LESSONS FROM BRIGHAM YOUNG.
BRIGHAM YOUNG has given some terri-bly bad lessons to the world, both by his system and his conduct. But he has said, and very likely tried to exemplify, some things which it would be well for the world to ponder.
Talking lately with an intelligent visitor from the East—and, of course, commend-ing his system—he said : "We furnish to everybody here five things which your Eastern communities, and even your Chris-tian churches, fail to give them : 1. Social position and standing; 2. A home; 3. Employment; 4. Amusement; and, 5. A fair interest in the products of their own labor." Explaining himself more fully, he added : "Every one here feels that he or she is cared for; every one has some-thing to do, and the products or profits of what they do they feel are fairly shared by themselves; every one has a home; and for every one that amusement and re-laxation which they need is provided by authority, and they are taught that it is not wrong to enjoy it. Look at most of your American communities," he con-tinued, "especially in cities, and see what multitudes are without homes or social position; and, if employed, how little of fairness in the proportion they receive of the products of their labor. And, then, how do your good people frown upon amusements—if not always in the young, at least for older people; and so drive them to resorts where amusement is associated with vice, so that through the former they are trained to the latter!"
Who can deny that there are sad truths and startling lessons underlying these re-marks of the leader of Mormonism ? And, as first the knowledge and next the consid-eration of evils are the only steps to their cure and removal, do not these thoughts deserve to be pondered by every true pa-triot and Christian? Hair-splitting in theology and the artistic construction of creeds are "less than nothing and vanity," compared with the great practical prob-lems thus opened for reflection.
1. Social standing and position. The caste-spirit is not confined to India and the Brahmins. It is seen in the hatred of the negro ; in the denial to woman of so many of her rights ; in the assumptions, alike silly and impudent, of what would call itself "aristocracy"—not "govern-ment by the best," as the etymology of the word signifies, but an affected superiority over the carpenter, or shoemaker, or butcher, for example, by those whose fathers—if they ever had any—were the same. And, in general, it is seen in the want of respect to man as man, and of the heartfelt kindness which is due and should be shown to all who are not utterly worth-less and undeserving. "I am a man, and whatever is of interest to humanity inter-ests me," is a sentiment which of old drew down the plaudits of the crowded theater. More of the same feeling, enlightened by divine truth and guided by the Divine Spirit, would recognize the proper stand-ing of every one in the community; and, by giving each a place, enable him to cherish himself, and receive from others the respect belonging to it.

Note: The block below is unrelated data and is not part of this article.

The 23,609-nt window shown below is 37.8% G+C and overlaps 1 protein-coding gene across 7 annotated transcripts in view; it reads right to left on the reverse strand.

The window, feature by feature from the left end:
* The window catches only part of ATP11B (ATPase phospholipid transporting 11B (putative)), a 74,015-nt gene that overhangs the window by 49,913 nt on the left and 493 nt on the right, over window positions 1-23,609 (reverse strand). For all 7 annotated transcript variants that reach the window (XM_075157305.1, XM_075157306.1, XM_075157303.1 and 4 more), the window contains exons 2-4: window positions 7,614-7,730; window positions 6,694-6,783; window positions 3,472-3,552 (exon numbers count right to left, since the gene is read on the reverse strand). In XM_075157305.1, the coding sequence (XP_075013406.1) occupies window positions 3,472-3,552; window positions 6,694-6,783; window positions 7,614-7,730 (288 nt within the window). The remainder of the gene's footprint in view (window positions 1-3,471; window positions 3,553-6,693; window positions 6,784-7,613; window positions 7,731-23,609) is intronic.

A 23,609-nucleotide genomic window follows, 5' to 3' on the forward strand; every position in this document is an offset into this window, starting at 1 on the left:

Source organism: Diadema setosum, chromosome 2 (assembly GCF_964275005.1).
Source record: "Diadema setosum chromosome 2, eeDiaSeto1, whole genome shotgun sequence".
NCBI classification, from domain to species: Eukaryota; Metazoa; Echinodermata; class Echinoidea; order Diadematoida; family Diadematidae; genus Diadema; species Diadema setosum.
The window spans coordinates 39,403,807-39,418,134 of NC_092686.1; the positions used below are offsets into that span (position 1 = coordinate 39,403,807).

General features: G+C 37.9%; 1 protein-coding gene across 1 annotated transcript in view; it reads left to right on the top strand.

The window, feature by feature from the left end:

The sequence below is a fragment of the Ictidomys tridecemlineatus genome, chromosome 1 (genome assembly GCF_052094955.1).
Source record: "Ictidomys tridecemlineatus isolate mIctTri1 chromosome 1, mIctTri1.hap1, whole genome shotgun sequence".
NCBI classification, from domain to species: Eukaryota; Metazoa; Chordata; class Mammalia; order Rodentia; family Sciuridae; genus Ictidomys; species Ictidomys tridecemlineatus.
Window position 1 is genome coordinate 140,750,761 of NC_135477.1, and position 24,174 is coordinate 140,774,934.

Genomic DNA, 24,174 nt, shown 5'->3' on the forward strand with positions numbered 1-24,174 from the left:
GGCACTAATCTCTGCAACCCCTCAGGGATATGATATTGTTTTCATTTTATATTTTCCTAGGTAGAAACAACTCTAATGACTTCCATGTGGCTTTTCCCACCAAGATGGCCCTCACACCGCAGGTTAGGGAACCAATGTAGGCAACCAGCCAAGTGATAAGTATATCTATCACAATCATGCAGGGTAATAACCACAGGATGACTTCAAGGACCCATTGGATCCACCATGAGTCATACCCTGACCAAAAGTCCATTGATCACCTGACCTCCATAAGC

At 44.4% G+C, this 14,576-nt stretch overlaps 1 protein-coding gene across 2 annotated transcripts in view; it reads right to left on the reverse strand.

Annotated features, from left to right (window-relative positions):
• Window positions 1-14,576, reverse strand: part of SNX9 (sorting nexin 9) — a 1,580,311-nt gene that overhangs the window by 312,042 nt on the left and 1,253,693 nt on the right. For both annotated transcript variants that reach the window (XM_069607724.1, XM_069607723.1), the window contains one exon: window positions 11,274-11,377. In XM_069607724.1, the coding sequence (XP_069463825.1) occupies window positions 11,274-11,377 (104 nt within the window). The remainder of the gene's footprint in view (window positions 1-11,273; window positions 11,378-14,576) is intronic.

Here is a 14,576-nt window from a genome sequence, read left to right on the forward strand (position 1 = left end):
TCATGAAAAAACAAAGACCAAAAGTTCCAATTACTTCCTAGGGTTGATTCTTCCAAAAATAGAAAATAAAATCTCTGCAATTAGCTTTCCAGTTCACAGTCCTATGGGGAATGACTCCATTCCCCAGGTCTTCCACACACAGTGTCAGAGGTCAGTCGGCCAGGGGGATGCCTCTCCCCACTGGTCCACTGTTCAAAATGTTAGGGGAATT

2. A home. Thousands and tens of thousands who are now homeless would to-day have homes, but for our extravagant standard of living! Many a dissipated young man owes his character, and many a solitary young woman her lonely and aimless existence, to the cost of modern housekeeping. And till fashion, and dress, and ambition to rival the richest in equi-page and style of living shall have taken a far lower tone than they hold to-day the evil will still exist. Every instinct of the young and every good of the community point to early marriages; and such mar-riages are the pledge alike of personal hap-piness and of a healthful and joyous popu-lation, and so of a country's good. Who will press these considerations till a proper estimate of domestic blessedness shall lower the tone of popular expenditure, and stay the growing inroads of single-life, and thus tend, at least, to gather the gen-erations that are coming forward more and more into their own homes ?
3. Employment. How to give this to every one, and especially how to give it so that while all shall be employed all shall share fairly and in just proportion in the products and profits of labor—this indeed, is one of the great problems of modern political economy. To solve it, or even to make plain the great elements of its solu-tion, demands all the wisdom, benev-olence, philanthropy, and religion that can be brought to bear upon it. "Pha-lanxes" have tried it, and failed. The "Shakers," on a small scale, have met some of its conditions, but only some. But modern society, especially in cities and large towns, is far, very far short of attaining it. Who will give time, and thought, and thorough discussion to a topic so important, so connected with the growth and comfort of families and the prosperity of the state? Let the subject be discussed, and plans suggested, and im-provement made, till every community shall actually do what Brigham Young claims that he is doing—furnish all with employment, and fairly divide the product.
4. Amusement. But this opens so wide a subject that I will leave it for another paper. J. L. M.
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